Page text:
- Thus far, we have seen that:
- When program P1 performs an IO operation
that causes the program to become not ready,
the OS stops the program by saving its context in the
corresponding PCB structure variable, removes the program
from the Ready Queue, puts it in the DMA device queue and
then resume with another ready program
- The program P1 that has requested an IO transfer operation
will remain not ready as long as the IO transfer is
But as soon as the DMA has completed the IO transfer operation,
the program P1 is again ready (because it can then
continue with its execution without causing any errors).
Therefore, as soon as the DMA has completed the IO transfer operation,
the PCB of program P1 (which can be found in the DMA queue),
must be removed from the DMA queue and insert back into
the Ready Queue (so that it can (re)claim the use of the CPU).
- The question is how can the CPU tell if the DMA is done with
the transfer operation....
Well, one simple solution is to have the CPU read the status
register of the DMA from time to time to see if the DMA has
But this apporach is inferior to the commonly used solution
that uses interrupt signals
- An interrupt is a special signal on the control bus
that is used by IO devices (DMA) to request the attention
of the CPU:
- The instruction execution cycle (see CS255 class note:
has in fact one more phase !
The complete instruction execution cycle is as follows:
- Fetch (assembler) instruction from memory at address PC and
increment PC (to point to the next instruction)
- Decode instruction fetched.
- Fetch operands needed to execute the instruction
- Execute the instruction
- Check for interrupt signal(s)
- When the CPU detects
that the interrupt signal is
raised (i.e., some IO device is sending an interrupt request),
then the CPU will make a
(unprogrammed) subroutine call
to a location in memory given by a special
Interrupt Base Register (IBR).
- I will first present a simplified version
of how the CPU processes an interrupt
signal (because giving the full details of the operation of
vector interrupts may make you miss the main issue at hand):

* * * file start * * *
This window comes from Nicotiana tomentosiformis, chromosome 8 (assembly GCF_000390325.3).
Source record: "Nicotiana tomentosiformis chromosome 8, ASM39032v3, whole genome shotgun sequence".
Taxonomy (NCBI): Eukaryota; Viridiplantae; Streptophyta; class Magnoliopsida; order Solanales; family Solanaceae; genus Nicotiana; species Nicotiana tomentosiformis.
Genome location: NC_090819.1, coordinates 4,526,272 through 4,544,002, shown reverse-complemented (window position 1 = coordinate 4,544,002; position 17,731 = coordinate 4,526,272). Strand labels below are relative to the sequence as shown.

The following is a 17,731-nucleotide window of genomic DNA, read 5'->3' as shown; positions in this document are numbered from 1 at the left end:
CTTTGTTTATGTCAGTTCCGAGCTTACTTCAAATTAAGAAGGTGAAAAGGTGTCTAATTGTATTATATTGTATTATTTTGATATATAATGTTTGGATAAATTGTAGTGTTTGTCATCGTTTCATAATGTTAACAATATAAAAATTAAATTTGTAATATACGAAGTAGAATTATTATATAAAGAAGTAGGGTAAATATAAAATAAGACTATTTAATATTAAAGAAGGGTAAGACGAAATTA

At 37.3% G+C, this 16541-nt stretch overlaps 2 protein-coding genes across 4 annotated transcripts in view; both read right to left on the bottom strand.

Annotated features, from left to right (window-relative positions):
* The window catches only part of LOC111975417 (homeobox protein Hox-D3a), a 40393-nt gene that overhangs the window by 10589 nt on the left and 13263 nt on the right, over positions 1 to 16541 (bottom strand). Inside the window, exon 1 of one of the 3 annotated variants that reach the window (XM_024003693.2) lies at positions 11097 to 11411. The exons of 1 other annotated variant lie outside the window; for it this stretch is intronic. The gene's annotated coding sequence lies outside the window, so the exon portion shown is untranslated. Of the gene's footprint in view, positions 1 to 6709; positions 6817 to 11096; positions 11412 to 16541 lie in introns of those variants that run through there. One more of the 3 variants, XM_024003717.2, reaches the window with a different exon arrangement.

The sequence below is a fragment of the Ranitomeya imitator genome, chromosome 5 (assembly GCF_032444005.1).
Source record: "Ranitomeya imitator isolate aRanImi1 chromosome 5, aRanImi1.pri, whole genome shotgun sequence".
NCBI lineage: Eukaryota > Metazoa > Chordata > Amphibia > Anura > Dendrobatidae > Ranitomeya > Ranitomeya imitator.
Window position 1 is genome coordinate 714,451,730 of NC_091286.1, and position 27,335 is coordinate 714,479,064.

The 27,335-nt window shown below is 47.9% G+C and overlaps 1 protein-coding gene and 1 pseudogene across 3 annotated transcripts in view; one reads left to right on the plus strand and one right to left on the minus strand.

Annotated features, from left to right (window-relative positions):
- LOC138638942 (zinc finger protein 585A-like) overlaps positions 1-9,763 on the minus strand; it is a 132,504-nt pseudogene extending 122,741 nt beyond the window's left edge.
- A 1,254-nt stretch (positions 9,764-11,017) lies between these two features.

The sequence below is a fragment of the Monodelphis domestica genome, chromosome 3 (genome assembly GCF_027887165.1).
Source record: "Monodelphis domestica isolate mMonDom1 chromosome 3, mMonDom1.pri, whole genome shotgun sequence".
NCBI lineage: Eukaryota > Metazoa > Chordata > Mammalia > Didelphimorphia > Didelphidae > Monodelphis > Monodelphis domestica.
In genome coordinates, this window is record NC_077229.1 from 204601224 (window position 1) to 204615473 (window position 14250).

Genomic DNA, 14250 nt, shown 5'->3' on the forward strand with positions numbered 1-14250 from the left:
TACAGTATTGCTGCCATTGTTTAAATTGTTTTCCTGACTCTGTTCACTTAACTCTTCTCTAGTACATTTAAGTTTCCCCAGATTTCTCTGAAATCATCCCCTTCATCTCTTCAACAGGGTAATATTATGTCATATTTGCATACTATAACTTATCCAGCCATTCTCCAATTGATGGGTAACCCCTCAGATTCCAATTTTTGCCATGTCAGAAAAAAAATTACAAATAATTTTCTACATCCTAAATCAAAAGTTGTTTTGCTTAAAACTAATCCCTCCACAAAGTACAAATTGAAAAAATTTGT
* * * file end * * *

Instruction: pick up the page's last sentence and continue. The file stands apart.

- I will assume that there is only one IO device
(controled by 1 DMA).
- The Interrupt Base Register IBR
contains the starting of a routine and from the
description above, the CPU will make a
(unprogrammed) subroutine call to this routine when
the DMA raises the interrupt.
- To give you an idea what it "feels" like to have a program
make "unprogrammed subroutine calls",
I have created the
following C program that prints "." repeatedly in a while loop:
Compile it with:
and run it using:
The main program loop looks like this:
for (i = 0; i < 999999; i++); // Slows the program down a bit...
putchar('.'); // Print "."
fflush(stdout); // Make sure the character is displayed
If you run the program, it will print:
and so on....
You can force
this program to make a
"unprogrammed" function call
to the function
Int_Handler by typing Control-C !!!
It will print the text:
Hello, I'm your firendly interrupt handler. Times called: 0
and then return to the while loop and continue to print ".".
You can force it to call Int_Handler over and over again,
but typeing Control-C.
- Let us get back to the IO communication problem, part II:
how to reclaim the CPU when the IO operation finishes.
Recall the situation prior to the completion of the IO operation:
Make sure you understand what you want to achieve:
- The IO transfer initialized by Program
P1 has completed.
- So program P1 has become ready
- We need to move program P1's
PCB (process control block)
back to the
so program P1 can
(by making the
execute instructions of
- We achieve this as follows:
Recall that in
the CPU will make an
"unprogrammed" subroutine call
to the memory location given by the
IBR (Interrupt Base Register)
detects an interrupt signal.
The following picture depicts the "reclaim the CPU" solution:
While program P3 was running on the CPU (i.e., CPU fetches and executes
instructions from program P3), the DMA completes the data transfer operation.
When the DMA finishes the IO transfer, it will raise the interrupt
The sequence of events that follows is:
Therefore, program P1 has reclaimed the use of the CPU - exactly when
the DMA finishes the IO operation on behave of program P1.
- A subroutine that is
called (= run)
in response to
an interrupt signal is called
a interrupt handler
- Example Interrupt Setup in Assembler:
(Demo above code)
How to run the program:
- use m68000
- There is an
infinite loop in the
- Technically, the
never go somewhere else
- But it does jump to
a number of steps !!!